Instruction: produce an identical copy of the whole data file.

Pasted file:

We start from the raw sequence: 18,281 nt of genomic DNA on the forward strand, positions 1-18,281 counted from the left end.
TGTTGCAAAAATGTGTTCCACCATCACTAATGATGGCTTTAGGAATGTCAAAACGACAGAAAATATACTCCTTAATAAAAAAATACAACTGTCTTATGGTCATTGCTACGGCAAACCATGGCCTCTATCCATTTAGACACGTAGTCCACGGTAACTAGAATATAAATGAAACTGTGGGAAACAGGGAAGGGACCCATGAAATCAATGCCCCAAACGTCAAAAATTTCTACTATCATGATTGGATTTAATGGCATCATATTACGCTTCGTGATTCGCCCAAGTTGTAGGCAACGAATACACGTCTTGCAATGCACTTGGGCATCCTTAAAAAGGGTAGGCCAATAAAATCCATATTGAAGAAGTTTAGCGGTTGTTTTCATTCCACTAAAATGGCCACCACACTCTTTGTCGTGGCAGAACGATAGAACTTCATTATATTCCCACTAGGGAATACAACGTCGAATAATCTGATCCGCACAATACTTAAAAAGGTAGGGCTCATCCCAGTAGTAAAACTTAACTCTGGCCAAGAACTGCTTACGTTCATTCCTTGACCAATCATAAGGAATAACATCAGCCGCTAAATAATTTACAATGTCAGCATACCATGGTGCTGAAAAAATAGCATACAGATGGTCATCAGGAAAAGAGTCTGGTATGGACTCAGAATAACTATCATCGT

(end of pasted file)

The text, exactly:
We start from the raw sequence: 18,281 nt of genomic DNA on the forward strand, positions 1-18,281 counted from the left end.
TGTTGCAAAAATGTGTTCCACCATCACTAATGATGGCTTTAGGAATGTCAAAACGACAGAAAATATACTCCTTAATAAAAAAATACAACTGTCTTATGGTCATTGCTACGGCAAACCATGGCCTCTATCCATTTAGACACGTAGTCCACGGTAACTAGAATATAAATGAAACTGTGGGAAACAGGGAAGGGACCCATGAAATCAATGCCCCAAACGTCAAAAATTTCTACTATCATGATTGGATTTAATGGCATCATATTACGCTTCGTGATTCGCCCAAGTTGTAGGCAACGAATACACGTCTTGCAATGCACTTGGGCATCCTTAAAAAGGGTAGGCCAATAAAATCCATATTGAAGAAGTTTAGCGGTTGTTTTCATTCCACTAAAATGGCCACCACACTCTTTGTCGTGGCAGAACGATAGAACTTCATTATATTCCCACTAGGGAATACAACGTCGAATAATCTGATCCGCACAATACTTAAAAAGGTAGGGCTCATCCCAGTAGTAAAACTTAACTCTGGCCAAGAACTGCTTACGTTCATTCCTTGACCAATCATAAGGAATAACATCAGCCGCTAAATAATTTACAATGTCAGCATACCATGGTGCTGAAAAAATAGCATACAGATGGTCATCAGGAAAAGAGTCTGGTATGGACTCAGAATAACTATCATCGT